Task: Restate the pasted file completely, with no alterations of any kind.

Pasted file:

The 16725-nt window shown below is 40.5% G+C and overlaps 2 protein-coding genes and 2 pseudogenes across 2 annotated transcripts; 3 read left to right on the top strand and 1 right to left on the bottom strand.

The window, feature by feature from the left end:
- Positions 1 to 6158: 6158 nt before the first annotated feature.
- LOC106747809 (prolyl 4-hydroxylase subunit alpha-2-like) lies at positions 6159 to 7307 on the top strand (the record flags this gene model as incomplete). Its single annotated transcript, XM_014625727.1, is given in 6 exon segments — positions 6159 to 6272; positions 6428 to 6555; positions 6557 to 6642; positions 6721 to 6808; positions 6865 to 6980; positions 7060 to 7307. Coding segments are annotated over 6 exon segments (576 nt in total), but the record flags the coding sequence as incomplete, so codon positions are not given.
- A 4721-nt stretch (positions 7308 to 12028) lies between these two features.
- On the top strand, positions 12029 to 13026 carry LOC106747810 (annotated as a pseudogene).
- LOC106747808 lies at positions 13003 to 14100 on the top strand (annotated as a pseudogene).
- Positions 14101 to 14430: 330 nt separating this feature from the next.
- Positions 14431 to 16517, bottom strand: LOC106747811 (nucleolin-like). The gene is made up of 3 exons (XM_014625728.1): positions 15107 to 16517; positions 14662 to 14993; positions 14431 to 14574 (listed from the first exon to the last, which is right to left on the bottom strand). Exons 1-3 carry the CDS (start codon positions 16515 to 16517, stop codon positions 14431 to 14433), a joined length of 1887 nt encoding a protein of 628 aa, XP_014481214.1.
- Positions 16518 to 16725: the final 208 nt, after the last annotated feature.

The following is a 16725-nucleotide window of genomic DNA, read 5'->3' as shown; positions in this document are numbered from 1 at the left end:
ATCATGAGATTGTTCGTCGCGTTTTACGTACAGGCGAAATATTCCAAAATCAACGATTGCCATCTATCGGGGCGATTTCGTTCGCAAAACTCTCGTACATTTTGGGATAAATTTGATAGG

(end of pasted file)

The 16725-nt window shown below is 40.5% G+C and overlaps 2 protein-coding genes and 2 pseudogenes across 2 annotated transcripts; 3 read left to right on the top strand and 1 right to left on the bottom strand.

The window, feature by feature from the left end:
- Positions 1 to 6158: 6158 nt before the first annotated feature.
- LOC106747809 (prolyl 4-hydroxylase subunit alpha-2-like) lies at positions 6159 to 7307 on the top strand (the record flags this gene model as incomplete). Its single annotated transcript, XM_014625727.1, is given in 6 exon segments — positions 6159 to 6272; positions 6428 to 6555; positions 6557 to 6642; positions 6721 to 6808; positions 6865 to 6980; positions 7060 to 7307. Coding segments are annotated over 6 exon segments (576 nt in total), but the record flags the coding sequence as incomplete, so codon positions are not given.
- A 4721-nt stretch (positions 7308 to 12028) lies between these two features.
- On the top strand, positions 12029 to 13026 carry LOC106747810 (annotated as a pseudogene).
- LOC106747808 lies at positions 13003 to 14100 on the top strand (annotated as a pseudogene).
- Positions 14101 to 14430: 330 nt separating this feature from the next.
- Positions 14431 to 16517, bottom strand: LOC106747811 (nucleolin-like). The gene is made up of 3 exons (XM_014625728.1): positions 15107 to 16517; positions 14662 to 14993; positions 14431 to 14574 (listed from the first exon to the last, which is right to left on the bottom strand). Exons 1-3 carry the CDS (start codon positions 16515 to 16517, stop codon positions 14431 to 14433), a joined length of 1887 nt encoding a protein of 628 aa, XP_014481214.1.
- Positions 16518 to 16725: the final 208 nt, after the last annotated feature.

The following is a 16725-nucleotide window of genomic DNA, read 5'->3' as shown; positions in this document are numbered from 1 at the left end:
ATCATGAGATTGTTCGTCGCGTTTTACGTACAGGCGAAATATTCCAAAATCAACGATTGCCATCTATCGGGGCGATTTCGTTCGCAAAACTCTCGTACATTTTGGGATAAATTTGATAGG